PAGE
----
The Atlantic Daily: Health-Care Pitfalls and Digital Downfalls

A new repeal-and-replace effort in the works, French populism, Yahoo's demise, and more

Aaron Bernstein / Reuters

What We’re Following

Health Complications: The GOP plan to repeal and replace Obamacare is back: Paul Ryan says a new bill is nearly done, President Trump is pushing Congress to pass it, and some reports say conservatives and moderates have reached a tentative agreement. But congressional staffers are skeptical, and the proposal comes with a long list of pitfalls. Health care, as Trump infamously declared last month, is complicated—and so are the host of other issues whose complexity he’s marveled at in his first few months as president. His learning curve is unnerving to critics, but if it helps his supporters understand how hard it is to govern, it might be an unexpected public service.

European Populism: France’s upcoming presidential election showcases a growing international trend: Traditional left-right politics are falling apart, making room for populism to gain power. In Britain, such a resurgence led to the country’s vote to leave the European Union, and Brexit, in turn, has given new momentum to the cause of Scottish independence.

Computer Crashes: This week, Yahoo filed its last quarterly earnings report, marking the company’s exit from public trading. The former internet giant has been struggling for years, but its final failure is rooted in a lack of advertising revenue—and serves as a warning to online news organizations. More on the web: Google Books once promised to create a universal library of almost every book ever published, and got as far as creating a database of tens of millions of texts. But a court decision stopped the project from going public. Here’s how that happened.


Demonstrators rally against Venezuela’s President Nicolás Maduro in Caracas on April 19, 2017. See more photos from the demonstrations here. (Christian Veron / Reuters)

Evening Read

Jerry Useem on how companies jack up or yank down the prices of items online:

The price of a can of soda in a vending machine can now vary with the temperature outside. The price of the headphones Google recommends may depend on how budget-conscious your web history shows you to be, one study found. For shoppers, that means price—not the one offered to you right now, but the one offered to you 20 minutes from now, or the one offered to me, or to your neighbor—may become an increasingly unknowable thing. “Many moons ago, there used to be one price for something,” [marketing professor Robert] Dolan notes. Now the simplest of questions—what’s the true price of pumpkin-pie spice?—is subject to a Heisenberg level of uncertainty.

Which raises a bigger question: Could the internet, whose transparency was supposed to empower consumers, be doing the opposite?

Keep reading here, as Useem explains how online shopping makes suckers of us all.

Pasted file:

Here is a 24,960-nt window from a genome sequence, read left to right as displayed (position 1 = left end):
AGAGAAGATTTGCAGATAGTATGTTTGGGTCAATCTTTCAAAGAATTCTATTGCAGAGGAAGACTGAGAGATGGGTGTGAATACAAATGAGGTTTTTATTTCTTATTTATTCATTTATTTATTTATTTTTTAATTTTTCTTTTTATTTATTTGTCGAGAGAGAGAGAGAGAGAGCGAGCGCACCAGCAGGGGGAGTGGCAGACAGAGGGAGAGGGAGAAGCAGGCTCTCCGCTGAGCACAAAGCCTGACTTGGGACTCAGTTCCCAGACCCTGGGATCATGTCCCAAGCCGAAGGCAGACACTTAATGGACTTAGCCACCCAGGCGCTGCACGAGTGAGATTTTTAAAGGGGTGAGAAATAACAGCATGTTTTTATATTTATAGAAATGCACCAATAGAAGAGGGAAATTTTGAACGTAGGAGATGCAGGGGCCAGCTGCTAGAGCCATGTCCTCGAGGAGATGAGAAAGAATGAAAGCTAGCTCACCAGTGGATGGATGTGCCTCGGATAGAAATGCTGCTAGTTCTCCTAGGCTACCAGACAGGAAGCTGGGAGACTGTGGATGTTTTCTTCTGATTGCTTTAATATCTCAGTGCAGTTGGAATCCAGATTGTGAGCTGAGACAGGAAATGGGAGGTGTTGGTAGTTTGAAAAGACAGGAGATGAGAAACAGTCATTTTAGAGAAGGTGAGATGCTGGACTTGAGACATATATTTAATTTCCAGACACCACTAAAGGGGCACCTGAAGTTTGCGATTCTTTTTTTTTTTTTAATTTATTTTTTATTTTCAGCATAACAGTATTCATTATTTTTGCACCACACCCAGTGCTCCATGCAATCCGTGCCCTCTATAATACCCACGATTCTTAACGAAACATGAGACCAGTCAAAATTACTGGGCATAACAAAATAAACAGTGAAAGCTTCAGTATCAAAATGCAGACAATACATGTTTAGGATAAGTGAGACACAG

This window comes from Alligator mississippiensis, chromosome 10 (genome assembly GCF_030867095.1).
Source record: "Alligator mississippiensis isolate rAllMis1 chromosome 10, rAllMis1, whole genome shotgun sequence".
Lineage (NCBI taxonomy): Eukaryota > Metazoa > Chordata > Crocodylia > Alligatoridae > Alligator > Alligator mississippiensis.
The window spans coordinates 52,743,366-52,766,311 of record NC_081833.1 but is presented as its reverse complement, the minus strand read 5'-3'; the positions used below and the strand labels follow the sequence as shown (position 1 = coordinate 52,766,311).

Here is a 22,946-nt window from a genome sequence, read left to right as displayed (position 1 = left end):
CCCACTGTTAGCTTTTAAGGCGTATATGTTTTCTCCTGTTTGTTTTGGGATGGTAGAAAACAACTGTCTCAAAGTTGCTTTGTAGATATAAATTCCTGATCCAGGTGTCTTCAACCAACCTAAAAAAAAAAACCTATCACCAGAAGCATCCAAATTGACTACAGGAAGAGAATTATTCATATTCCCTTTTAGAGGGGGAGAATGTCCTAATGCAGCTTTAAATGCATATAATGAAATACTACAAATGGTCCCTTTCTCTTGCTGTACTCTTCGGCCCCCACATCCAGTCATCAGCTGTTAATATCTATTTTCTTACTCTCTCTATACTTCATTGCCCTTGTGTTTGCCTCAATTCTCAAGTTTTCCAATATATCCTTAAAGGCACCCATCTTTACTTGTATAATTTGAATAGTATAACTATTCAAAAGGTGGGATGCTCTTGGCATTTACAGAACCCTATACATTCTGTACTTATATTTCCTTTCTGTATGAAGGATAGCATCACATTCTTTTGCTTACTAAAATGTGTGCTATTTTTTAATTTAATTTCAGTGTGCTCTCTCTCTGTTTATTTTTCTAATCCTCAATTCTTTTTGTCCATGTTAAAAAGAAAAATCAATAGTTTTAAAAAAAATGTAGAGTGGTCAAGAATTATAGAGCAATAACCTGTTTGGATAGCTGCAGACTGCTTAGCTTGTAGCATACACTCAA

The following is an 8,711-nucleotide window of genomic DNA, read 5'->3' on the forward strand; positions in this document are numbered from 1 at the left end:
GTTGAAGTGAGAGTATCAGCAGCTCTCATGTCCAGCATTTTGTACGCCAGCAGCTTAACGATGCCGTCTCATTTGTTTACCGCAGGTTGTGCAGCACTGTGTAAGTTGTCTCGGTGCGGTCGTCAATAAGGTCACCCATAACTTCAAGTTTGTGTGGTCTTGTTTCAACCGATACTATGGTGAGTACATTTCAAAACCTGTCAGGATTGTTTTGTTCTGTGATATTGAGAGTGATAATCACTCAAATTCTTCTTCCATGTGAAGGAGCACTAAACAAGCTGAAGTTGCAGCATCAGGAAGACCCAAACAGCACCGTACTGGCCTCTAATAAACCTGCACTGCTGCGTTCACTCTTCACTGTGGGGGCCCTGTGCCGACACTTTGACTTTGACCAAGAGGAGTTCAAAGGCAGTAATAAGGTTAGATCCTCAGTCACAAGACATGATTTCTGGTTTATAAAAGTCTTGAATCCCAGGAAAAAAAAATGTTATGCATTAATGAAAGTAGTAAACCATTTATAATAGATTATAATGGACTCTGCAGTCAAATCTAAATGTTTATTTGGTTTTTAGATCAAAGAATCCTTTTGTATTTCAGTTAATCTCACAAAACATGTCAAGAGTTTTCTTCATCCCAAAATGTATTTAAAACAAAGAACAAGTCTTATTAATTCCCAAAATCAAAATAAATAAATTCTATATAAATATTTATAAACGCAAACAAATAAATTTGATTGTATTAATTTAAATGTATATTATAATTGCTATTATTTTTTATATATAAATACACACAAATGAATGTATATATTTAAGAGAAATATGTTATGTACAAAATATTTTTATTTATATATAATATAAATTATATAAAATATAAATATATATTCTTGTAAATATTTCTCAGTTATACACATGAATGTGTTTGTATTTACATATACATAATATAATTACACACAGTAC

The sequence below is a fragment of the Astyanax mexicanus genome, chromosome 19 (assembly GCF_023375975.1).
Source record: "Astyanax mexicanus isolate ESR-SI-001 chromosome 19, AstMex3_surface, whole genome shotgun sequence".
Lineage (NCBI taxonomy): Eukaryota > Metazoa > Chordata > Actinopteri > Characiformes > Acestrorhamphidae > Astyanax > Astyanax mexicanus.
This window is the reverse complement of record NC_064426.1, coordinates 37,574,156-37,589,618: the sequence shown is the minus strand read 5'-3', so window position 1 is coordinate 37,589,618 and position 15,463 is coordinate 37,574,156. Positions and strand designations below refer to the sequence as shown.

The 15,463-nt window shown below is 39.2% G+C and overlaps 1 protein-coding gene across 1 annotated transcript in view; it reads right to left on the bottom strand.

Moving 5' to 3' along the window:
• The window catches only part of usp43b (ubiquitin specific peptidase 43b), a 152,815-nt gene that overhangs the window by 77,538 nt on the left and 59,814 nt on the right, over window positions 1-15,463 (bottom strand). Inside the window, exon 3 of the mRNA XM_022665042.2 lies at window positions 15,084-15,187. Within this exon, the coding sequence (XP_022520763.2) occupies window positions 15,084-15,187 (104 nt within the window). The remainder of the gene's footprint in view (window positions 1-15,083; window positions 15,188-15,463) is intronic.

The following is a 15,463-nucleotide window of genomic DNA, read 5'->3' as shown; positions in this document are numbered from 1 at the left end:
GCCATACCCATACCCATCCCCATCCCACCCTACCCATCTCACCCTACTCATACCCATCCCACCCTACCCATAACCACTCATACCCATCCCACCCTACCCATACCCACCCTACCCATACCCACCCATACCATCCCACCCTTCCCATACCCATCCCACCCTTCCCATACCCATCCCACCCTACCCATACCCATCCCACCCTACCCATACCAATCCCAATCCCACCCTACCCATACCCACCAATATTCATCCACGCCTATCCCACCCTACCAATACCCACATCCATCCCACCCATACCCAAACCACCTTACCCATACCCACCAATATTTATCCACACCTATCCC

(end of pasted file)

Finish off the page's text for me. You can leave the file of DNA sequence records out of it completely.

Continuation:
What Do You Know?

1. Naked mole-rats can survive up to ____________ minutes without oxygen.

Scroll down for the answer, or find it here.

2. The Arctic Ocean is clogged with approximately _____________ tiny pieces of floating plastic.

Scroll down for the answer, or find it here.

3. While marijuana sold at legal dispensaries is usually about 15 percent THC, strains grown by the government and used in medical research average about ____________ percent.

Scroll down for the answer, or find it here.

Answers: 18, 300 billion, 5

Urban Developments

Our partner site CityLab explores the cities of the future and investigates the biggest ideas and issues facing city dwellers around the world. Gracie McKenzie shares three of today’s top stories:

On the flip side of the brick-and-mortar “retail apocalypse,” the surge of delivery trucks from the e-commerce boom is threatening to choke cities with traffic. But not everyone agrees on what to do about it.

Speakeasies might draw to mind New York City, Detroit, or New Orleans during Prohibition, but the term was actually first used decades earlier ... in Pittsburgh.

What might the future landscape of U.S. passenger rail look like? A side-by-side data visualization shows what Amtrak routes look like today—and what would happen under Trump’s proposed budget.

For more updates from the urban world, subscribe to CityLab’s daily newsletter.

The World by Air

After our reader Bob suggested we go global with our aerial photo series, many others sent in snapshots from around (and above) the world. Here’s one from Jim Withrow:

I took this picture of the snow-covered Dolomite mountains on a flight from Paris to Venice, right after awakening from a long-needed nap.

See our “America by Air” archive here, and send your own photos to (see the guidelines here).

Reader Response

After Kaveh Waddell wrote about how airlines get away with bad customer service—especially for lower-paying passengers—a reader emailed the story of her own nightmarish flight. The trouble began because her boyfriend was seated in business class and she was seated in coach:

We decided my BF would come to my seat later to watch a film together after a meal. When I was going to enter the business section to pick him up, the … flight attendant stopped me, saying my BF was asleep and I couldn’t get in the business area since I didn’t have a business ticket. He even said I shouldn’t bother my BF and shut a curtain in my face.

So, I complained about this flight attendant’s rude attitude, but nobody was decent and I started to cry. My BF came and he also told them that the flight attendant was very mean to me. All of a sudden, an announcement was made to be seated, so we went back to our seats. Later I would learn that the captain decided to make an emergency stop to kick us out. We were handcuffed.

Read the rest here.


Supernova spotted, stardom subverted, author invented, Glowing Plant goes dark.

The Atlantic Daily is written by Rosa Inocencio Smith. To contact us, email